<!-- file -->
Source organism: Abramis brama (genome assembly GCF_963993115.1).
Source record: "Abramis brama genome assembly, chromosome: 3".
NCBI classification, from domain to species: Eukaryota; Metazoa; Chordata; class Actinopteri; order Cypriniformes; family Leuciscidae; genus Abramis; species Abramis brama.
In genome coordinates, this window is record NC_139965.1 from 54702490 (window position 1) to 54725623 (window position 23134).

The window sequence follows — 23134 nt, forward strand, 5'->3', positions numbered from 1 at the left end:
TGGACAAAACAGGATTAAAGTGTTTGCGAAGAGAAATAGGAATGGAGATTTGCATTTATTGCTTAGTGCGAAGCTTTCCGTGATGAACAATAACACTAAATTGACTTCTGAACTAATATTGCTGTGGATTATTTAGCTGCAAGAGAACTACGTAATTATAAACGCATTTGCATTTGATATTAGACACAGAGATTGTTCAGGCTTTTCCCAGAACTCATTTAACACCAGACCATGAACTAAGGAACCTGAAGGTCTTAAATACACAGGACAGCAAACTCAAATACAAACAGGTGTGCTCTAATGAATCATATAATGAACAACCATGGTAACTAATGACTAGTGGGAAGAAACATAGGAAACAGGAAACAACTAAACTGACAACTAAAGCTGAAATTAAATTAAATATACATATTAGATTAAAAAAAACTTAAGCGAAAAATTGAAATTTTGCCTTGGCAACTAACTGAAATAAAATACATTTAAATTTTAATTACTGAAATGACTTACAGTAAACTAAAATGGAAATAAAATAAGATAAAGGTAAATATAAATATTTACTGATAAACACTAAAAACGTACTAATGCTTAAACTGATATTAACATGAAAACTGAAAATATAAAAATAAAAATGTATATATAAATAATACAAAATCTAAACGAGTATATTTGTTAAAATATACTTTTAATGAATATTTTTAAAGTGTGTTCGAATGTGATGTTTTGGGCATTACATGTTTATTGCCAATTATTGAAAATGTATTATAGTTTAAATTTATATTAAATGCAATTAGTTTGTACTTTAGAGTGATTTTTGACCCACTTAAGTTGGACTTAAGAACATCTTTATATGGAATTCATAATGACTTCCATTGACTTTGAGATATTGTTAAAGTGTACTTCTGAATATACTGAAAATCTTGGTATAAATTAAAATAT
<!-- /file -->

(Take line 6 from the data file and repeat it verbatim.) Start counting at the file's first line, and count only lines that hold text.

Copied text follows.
TGGACAAAACAGGATTAAAGTGTTTGCGAAGAGAAATAGGAATGGAGATTTGCATTTATTGCTTAGTGCGAAGCTTTCCGTGATGAACAATAACACTAAATTGACTTCTGAACTAATATTGCTGTGGATTATTTAGCTGCAAGAGAACTACGTAATTATAAACGCATTTGCATTTGATATTAGACACAGAGATTGTTCAGGCTTTTCCCAGAACTCATTTAACACCAGACCATGAACTAAGGAACCTGAAGGTCTTAAATACACAGGACAGCAAACTCAAATACAAACAGGTGTGCTCTAATGAATCATATAATGAACAACCATGGTAACTAATGACTAGTGGGAAGAAACATAGGAAACAGGAAACAACTAAACTGACAACTAAAGCTGAAATTAAATTAAATATACATATTAGATTAAAAAAAACTTAAGCGAAAAATTGAAATTTTGCCTTGGCAACTAACTGAAATAAAATACATTTAAATTTTAATTACTGAAATGACTTACAGTAAACTAAAATGGAAATAAAATAAGATAAAGGTAAATATAAATATTTACTGATAAACACTAAAAACGTACTAATGCTTAAACTGATATTAACATGAAAACTGAAAATATAAAAATAAAAATGTATATATAAATAATACAAAATCTAAACGAGTATATTTGTTAAAATATACTTTTAATGAATATTTTTAAAGTGTGTTCGAATGTGATGTTTTGGGCATTACATGTTTATTGCCAATTATTGAAAATGTATTATAGTTTAAATTTATATTAAATGCAATTAGTTTGTACTTTAGAGTGATTTTTGACCCACTTAAGTTGGACTTAAGAACATCTTTATATGGAATTCATAATGACTTCCATTGACTTTGAGATATTGTTAAAGTGTACTTCTGAATATACTGAAAATCTTGGTATAAATTAAAATAT